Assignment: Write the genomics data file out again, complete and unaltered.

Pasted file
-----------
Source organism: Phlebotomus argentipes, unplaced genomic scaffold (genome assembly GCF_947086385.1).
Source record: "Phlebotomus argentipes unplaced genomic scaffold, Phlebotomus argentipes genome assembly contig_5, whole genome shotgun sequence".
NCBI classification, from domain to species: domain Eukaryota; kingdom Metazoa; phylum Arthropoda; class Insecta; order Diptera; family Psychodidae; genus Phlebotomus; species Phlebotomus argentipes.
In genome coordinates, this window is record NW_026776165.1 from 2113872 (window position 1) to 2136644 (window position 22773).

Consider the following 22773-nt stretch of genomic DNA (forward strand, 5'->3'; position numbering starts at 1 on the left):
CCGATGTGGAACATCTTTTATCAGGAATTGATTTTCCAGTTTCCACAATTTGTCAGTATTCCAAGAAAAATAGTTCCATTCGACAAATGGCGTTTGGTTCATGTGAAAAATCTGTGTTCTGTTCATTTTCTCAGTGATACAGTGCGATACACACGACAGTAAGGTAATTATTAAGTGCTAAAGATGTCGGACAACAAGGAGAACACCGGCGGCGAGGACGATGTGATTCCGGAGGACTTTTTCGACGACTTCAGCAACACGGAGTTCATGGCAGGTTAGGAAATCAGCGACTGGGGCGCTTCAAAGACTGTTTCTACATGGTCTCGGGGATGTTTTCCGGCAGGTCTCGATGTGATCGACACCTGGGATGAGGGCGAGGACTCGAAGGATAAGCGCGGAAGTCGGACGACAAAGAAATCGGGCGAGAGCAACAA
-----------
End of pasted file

Source organism: Phlebotomus argentipes, unplaced genomic scaffold (genome assembly GCF_947086385.1).
Source record: "Phlebotomus argentipes unplaced genomic scaffold, Phlebotomus argentipes genome assembly contig_5, whole genome shotgun sequence".
NCBI classification, from domain to species: domain Eukaryota; kingdom Metazoa; phylum Arthropoda; class Insecta; order Diptera; family Psychodidae; genus Phlebotomus; species Phlebotomus argentipes.
In genome coordinates, this window is record NW_026776165.1 from 2113872 (window position 1) to 2136644 (window position 22773).

Consider the following 22773-nt stretch of genomic DNA (forward strand, 5'->3'; position numbering starts at 1 on the left):
CCGATGTGGAACATCTTTTATCAGGAATTGATTTTCCAGTTTCCACAATTTGTCAGTATTCCAAGAAAAATAGTTCCATTCGACAAATGGCGTTTGGTTCATGTGAAAAATCTGTGTTCTGTTCATTTTCTCAGTGATACAGTGCGATACACACGACAGTAAGGTAATTATTAAGTGCTAAAGATGTCGGACAACAAGGAGAACACCGGCGGCGAGGACGATGTGATTCCGGAGGACTTTTTCGACGACTTCAGCAACACGGAGTTCATGGCAGGTTAGGAAATCAGCGACTGGGGCGCTTCAAAGACTGTTTCTACATGGTCTCGGGGATGTTTTCCGGCAGGTCTCGATGTGATCGACACCTGGGATGAGGGCGAGGACTCGAAGGATAAGCGCGGAAGTCGGACGACAAAGAAATCGGGCGAGAGCAACAA